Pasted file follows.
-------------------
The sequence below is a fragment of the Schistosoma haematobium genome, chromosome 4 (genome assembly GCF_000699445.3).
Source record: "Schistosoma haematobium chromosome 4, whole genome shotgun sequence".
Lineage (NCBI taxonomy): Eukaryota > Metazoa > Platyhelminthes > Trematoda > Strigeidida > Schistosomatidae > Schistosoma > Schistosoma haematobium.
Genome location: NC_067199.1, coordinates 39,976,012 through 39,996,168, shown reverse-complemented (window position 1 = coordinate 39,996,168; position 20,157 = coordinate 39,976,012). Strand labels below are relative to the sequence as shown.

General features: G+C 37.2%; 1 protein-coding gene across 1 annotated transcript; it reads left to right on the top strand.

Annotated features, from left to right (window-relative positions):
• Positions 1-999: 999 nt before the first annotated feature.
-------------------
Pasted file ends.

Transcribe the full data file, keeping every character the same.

The sequence below is a fragment of the Schistosoma haematobium genome, chromosome 4 (genome assembly GCF_000699445.3).
Source record: "Schistosoma haematobium chromosome 4, whole genome shotgun sequence".
Lineage (NCBI taxonomy): Eukaryota > Metazoa > Platyhelminthes > Trematoda > Strigeidida > Schistosomatidae > Schistosoma > Schistosoma haematobium.
Genome location: NC_067199.1, coordinates 39,976,012 through 39,996,168, shown reverse-complemented (window position 1 = coordinate 39,996,168; position 20,157 = coordinate 39,976,012). Strand labels below are relative to the sequence as shown.

General features: G+C 37.2%; 1 protein-coding gene across 1 annotated transcript; it reads left to right on the top strand.

Annotated features, from left to right (window-relative positions):
• Positions 1-999: 999 nt before the first annotated feature.